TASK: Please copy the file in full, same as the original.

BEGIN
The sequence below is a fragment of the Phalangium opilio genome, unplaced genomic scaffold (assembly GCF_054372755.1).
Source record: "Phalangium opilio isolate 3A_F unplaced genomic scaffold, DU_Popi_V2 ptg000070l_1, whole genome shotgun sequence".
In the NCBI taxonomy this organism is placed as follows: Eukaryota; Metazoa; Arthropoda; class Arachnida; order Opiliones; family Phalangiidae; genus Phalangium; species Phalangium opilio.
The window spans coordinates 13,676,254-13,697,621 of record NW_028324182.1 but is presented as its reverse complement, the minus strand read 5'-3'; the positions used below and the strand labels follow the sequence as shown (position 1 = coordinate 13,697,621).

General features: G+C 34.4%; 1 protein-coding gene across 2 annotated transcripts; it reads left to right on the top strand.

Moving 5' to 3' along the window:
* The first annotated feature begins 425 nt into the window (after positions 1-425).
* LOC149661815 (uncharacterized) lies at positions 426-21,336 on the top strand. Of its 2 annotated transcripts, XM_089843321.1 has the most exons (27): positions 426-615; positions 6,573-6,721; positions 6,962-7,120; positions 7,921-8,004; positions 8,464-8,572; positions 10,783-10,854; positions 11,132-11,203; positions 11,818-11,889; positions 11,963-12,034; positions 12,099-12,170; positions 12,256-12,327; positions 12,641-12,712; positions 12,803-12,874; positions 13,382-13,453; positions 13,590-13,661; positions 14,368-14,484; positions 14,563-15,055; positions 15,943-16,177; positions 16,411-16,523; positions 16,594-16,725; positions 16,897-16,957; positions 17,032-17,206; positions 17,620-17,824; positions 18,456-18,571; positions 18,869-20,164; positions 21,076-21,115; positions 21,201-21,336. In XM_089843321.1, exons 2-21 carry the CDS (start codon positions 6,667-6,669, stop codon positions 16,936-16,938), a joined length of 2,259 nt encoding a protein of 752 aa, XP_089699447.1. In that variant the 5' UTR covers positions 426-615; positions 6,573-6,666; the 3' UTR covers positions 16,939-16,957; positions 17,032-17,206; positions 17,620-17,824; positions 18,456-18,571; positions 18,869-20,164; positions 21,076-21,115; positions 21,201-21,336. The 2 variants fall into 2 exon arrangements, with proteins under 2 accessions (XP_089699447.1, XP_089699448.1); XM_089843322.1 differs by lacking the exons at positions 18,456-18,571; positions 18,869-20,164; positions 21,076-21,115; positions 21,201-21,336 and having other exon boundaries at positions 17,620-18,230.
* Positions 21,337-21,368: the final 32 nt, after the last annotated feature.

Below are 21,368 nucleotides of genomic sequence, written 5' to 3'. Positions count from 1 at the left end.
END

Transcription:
The sequence below is a fragment of the Phalangium opilio genome, unplaced genomic scaffold (assembly GCF_054372755.1).
Source record: "Phalangium opilio isolate 3A_F unplaced genomic scaffold, DU_Popi_V2 ptg000070l_1, whole genome shotgun sequence".
In the NCBI taxonomy this organism is placed as follows: Eukaryota; Metazoa; Arthropoda; class Arachnida; order Opiliones; family Phalangiidae; genus Phalangium; species Phalangium opilio.
The window spans coordinates 13,676,254-13,697,621 of record NW_028324182.1 but is presented as its reverse complement, the minus strand read 5'-3'; the positions used below and the strand labels follow the sequence as shown (position 1 = coordinate 13,697,621).

General features: G+C 34.4%; 1 protein-coding gene across 2 annotated transcripts; it reads left to right on the top strand.

Moving 5' to 3' along the window:
* The first annotated feature begins 425 nt into the window (after positions 1-425).
* LOC149661815 (uncharacterized) lies at positions 426-21,336 on the top strand. Of its 2 annotated transcripts, XM_089843321.1 has the most exons (27): positions 426-615; positions 6,573-6,721; positions 6,962-7,120; positions 7,921-8,004; positions 8,464-8,572; positions 10,783-10,854; positions 11,132-11,203; positions 11,818-11,889; positions 11,963-12,034; positions 12,099-12,170; positions 12,256-12,327; positions 12,641-12,712; positions 12,803-12,874; positions 13,382-13,453; positions 13,590-13,661; positions 14,368-14,484; positions 14,563-15,055; positions 15,943-16,177; positions 16,411-16,523; positions 16,594-16,725; positions 16,897-16,957; positions 17,032-17,206; positions 17,620-17,824; positions 18,456-18,571; positions 18,869-20,164; positions 21,076-21,115; positions 21,201-21,336. In XM_089843321.1, exons 2-21 carry the CDS (start codon positions 6,667-6,669, stop codon positions 16,936-16,938), a joined length of 2,259 nt encoding a protein of 752 aa, XP_089699447.1. In that variant the 5' UTR covers positions 426-615; positions 6,573-6,666; the 3' UTR covers positions 16,939-16,957; positions 17,032-17,206; positions 17,620-17,824; positions 18,456-18,571; positions 18,869-20,164; positions 21,076-21,115; positions 21,201-21,336. The 2 variants fall into 2 exon arrangements, with proteins under 2 accessions (XP_089699447.1, XP_089699448.1); XM_089843322.1 differs by lacking the exons at positions 18,456-18,571; positions 18,869-20,164; positions 21,076-21,115; positions 21,201-21,336 and having other exon boundaries at positions 17,620-18,230.
* Positions 21,337-21,368: the final 32 nt, after the last annotated feature.

Below are 21,368 nucleotides of genomic sequence, written 5' to 3'. Positions count from 1 at the left end.